4. What is the best/worst advice you received while you were trying to break into the book biz? When I was studying creative writing at Columbia, Charles Baxter came to talk to us. He told us that he wrote three novels before getting his first published, and that made a real impression on me. I thought about that when I was unable to get my first two novels published, and it made me realize that sometimes it’s better if everything we write doesn’t make it into print. It also gave me the strength and confidence to keep on trying.

Another guest speaker at Columbia, an editor at a much-celebrated literary magazine, said something that really bothered me. She said that she believed that a really great piece of writing would always be found and published, even if it was sitting at the bottom of a huge slush pile. I know she was trying to be encouraging, but she ended up making me feel like if I didn’t get published, it was simply because I just wasn’t good enough. Personally, I believe that there are tons of great stories and novels out there that will never see the light of day.

5. How did you celebrate your book deal? I was in Seattle with my two kids visiting our very close friends when I found out. So that evening we all hopped into their little speed boat and rode from Lake Washington to Lake Union. We docked at our favorite Japanese restaurant and ate sushi and drank wine overlooking a gorgeous marina, the sun setting in the background. Pretty much perfect.

6. Who is your writer crush? I have lots of favorite writers, but in the chick lit genre, I’d have to say Helen Fielding. I think Bridget Jones’s Diary is the most well-written, funniest, and most entertaining piece of women’s fiction I’ve ever read. I also give her credit for writing a fabulous film adaption. I’ve watched that movie more times than I care to admit.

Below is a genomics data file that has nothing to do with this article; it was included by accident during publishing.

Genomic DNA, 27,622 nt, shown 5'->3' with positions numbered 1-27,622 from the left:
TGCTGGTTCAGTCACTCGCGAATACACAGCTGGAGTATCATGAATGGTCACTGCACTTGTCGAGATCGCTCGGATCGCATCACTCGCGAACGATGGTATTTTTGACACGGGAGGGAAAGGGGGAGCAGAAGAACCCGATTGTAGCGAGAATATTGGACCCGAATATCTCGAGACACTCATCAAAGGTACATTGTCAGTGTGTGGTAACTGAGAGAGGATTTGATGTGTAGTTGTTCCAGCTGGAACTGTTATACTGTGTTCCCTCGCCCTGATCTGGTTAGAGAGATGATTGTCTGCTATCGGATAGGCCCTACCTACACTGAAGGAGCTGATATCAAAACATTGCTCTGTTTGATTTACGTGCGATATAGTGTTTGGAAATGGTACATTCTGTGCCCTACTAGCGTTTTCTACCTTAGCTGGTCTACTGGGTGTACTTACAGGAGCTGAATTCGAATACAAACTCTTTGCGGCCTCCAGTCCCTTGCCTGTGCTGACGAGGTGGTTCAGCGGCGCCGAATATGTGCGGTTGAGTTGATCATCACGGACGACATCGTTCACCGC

7. If you were stranded on a desert island and could have only one book, what would it be? The Moviegoer by Walker Percy. My absolute all-time favorite. Reading it at age 17 was life-changing.

8. What's on your iPod right now? I’ve got a wide variety of stuff on my iPod, from Ella Fitzgerald to Ciara to Glen Hansard to Justin Timberlake. But the best is when my 12-year-old son, Harry, surprises me by putting a new song on there. The other day I was working out and all of a sudden MC Hammer’s “U Can’t Touch This” started blaring in my ears. I couldn’t stop smiling as I imagined Harry dancing around the kitchen to it.

9. What's your #1 stress reliever? Definitely going to the gym!

10. Who/what would you place in the center of the Entertainment Weekly bullseye? Jon Stewart. He never fails to crack me up and always manages to stay relevant. As far as I’m concerned, he can be in there every week.

Thanks Molly! xoxo, L&L

To read more about Molly, head on over to her website or find her on Facebook and Twitter.